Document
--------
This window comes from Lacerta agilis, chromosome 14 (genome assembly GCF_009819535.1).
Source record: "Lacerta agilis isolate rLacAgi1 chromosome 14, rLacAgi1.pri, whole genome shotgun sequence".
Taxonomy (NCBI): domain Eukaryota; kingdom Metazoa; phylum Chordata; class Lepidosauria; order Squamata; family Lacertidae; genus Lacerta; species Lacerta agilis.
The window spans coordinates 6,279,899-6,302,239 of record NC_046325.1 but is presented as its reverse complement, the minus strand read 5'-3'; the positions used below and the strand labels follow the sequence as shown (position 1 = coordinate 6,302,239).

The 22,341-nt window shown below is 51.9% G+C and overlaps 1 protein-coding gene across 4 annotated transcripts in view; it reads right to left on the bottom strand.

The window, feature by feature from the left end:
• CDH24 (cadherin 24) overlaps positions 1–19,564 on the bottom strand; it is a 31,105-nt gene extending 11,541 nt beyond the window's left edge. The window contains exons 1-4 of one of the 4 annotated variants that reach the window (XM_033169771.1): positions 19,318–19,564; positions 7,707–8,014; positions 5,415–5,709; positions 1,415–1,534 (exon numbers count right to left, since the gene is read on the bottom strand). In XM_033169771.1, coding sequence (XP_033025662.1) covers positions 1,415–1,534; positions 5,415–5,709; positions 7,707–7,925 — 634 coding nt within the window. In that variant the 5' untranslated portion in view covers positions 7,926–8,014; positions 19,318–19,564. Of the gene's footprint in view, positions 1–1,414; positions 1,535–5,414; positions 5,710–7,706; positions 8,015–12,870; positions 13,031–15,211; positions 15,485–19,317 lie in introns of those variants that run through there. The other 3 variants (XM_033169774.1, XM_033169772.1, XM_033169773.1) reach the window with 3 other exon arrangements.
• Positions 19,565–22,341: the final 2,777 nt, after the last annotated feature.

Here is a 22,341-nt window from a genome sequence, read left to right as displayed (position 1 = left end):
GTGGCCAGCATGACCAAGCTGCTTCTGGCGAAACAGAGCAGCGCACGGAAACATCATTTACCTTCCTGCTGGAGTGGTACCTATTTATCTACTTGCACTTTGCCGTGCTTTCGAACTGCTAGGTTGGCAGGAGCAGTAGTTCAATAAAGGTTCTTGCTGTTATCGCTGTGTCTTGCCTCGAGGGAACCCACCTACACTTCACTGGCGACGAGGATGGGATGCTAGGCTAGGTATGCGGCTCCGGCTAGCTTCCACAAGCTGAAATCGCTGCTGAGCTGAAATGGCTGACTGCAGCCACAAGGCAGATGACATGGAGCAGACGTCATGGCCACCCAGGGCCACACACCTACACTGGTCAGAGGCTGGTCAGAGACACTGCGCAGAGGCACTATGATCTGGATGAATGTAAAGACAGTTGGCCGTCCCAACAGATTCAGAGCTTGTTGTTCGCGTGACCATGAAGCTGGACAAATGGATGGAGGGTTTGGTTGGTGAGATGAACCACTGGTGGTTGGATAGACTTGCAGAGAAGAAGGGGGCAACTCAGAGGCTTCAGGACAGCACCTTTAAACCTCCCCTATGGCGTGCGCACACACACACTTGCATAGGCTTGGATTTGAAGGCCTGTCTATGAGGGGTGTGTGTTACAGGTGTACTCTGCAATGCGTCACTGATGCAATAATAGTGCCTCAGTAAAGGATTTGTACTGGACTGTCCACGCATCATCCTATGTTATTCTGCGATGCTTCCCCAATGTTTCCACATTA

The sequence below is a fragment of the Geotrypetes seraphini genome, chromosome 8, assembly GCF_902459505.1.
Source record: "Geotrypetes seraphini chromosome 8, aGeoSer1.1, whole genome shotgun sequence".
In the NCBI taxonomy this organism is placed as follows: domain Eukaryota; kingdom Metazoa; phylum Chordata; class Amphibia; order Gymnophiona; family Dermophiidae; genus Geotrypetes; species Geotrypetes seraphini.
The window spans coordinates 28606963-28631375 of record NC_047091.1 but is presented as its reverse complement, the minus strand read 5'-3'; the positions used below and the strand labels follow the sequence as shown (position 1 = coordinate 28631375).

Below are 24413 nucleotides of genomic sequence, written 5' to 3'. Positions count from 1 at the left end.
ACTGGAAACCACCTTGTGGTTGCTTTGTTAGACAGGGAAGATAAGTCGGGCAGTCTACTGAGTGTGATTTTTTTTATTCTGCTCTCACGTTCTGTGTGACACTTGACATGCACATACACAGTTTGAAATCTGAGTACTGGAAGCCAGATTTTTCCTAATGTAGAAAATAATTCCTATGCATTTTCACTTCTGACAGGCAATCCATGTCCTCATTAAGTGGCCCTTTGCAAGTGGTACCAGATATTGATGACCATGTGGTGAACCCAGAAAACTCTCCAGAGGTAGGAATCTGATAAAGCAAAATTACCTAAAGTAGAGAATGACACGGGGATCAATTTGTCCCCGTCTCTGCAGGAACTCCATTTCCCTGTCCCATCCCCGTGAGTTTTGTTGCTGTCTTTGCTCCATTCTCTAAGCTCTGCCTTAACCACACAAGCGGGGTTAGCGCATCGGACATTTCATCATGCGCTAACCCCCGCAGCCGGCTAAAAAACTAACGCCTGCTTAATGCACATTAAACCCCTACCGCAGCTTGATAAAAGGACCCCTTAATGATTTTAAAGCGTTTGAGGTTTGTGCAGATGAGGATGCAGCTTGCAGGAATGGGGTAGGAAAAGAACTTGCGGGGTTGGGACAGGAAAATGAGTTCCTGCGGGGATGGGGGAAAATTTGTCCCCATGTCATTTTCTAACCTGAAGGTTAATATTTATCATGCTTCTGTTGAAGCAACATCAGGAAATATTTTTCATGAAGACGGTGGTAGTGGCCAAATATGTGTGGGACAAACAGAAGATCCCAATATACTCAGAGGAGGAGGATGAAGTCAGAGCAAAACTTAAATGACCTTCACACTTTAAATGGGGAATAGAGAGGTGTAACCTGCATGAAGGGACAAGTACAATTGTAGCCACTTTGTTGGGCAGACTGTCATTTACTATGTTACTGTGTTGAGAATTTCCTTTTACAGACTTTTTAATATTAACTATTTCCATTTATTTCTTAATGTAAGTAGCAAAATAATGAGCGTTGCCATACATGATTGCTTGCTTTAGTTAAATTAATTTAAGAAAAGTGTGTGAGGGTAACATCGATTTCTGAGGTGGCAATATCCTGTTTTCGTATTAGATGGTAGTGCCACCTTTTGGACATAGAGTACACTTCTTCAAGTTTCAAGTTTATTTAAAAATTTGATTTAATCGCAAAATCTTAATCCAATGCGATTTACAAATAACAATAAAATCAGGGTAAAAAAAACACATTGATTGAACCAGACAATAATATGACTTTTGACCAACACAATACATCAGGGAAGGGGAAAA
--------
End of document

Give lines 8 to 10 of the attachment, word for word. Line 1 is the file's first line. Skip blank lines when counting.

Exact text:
• Positions 19,565–22,341: the final 2,777 nt, after the last annotated feature.

Here is a 22,341-nt window from a genome sequence, read left to right as displayed (position 1 = left end):
GTGGCCAGCATGACCAAGCTGCTTCTGGCGAAACAGAGCAGCGCACGGAAACATCATTTACCTTCCTGCTGGAGTGGTACCTATTTATCTACTTGCACTTTGCCGTGCTTTCGAACTGCTAGGTTGGCAGGAGCAGTAGTTCAATAAAGGTTCTTGCTGTTATCGCTGTGTCTTGCCTCGAGGGAACCCACCTACACTTCACTGGCGACGAGGATGGGATGCTAGGCTAGGTATGCGGCTCCGGCTAGCTTCCACAAGCTGAAATCGCTGCTGAGCTGAAATGGCTGACTGCAGCCACAAGGCAGATGACATGGAGCAGACGTCATGGCCACCCAGGGCCACACACCTACACTGGTCAGAGGCTGGTCAGAGACACTGCGCAGAGGCACTATGATCTGGATGAATGTAAAGACAGTTGGCCGTCCCAACAGATTCAGAGCTTGTTGTTCGCGTGACCATGAAGCTGGACAAATGGATGGAGGGTTTGGTTGGTGAGATGAACCACTGGTGGTTGGATAGACTTGCAGAGAAGAAGGGGGCAACTCAGAGGCTTCAGGACAGCACCTTTAAACCTCCCCTATGGCGTGCGCACACACACACTTGCATAGGCTTGGATTTGAAGGCCTGTCTATGAGGGGTGTGTGTTACAGGTGTACTCTGCAATGCGTCACTGATGCAATAATAGTGCCTCAGTAAAGGATTTGTACTGGACTGTCCACGCATCATCCTATGTTATTCTGCGATGCTTCCCCAATGTTTCCACATTA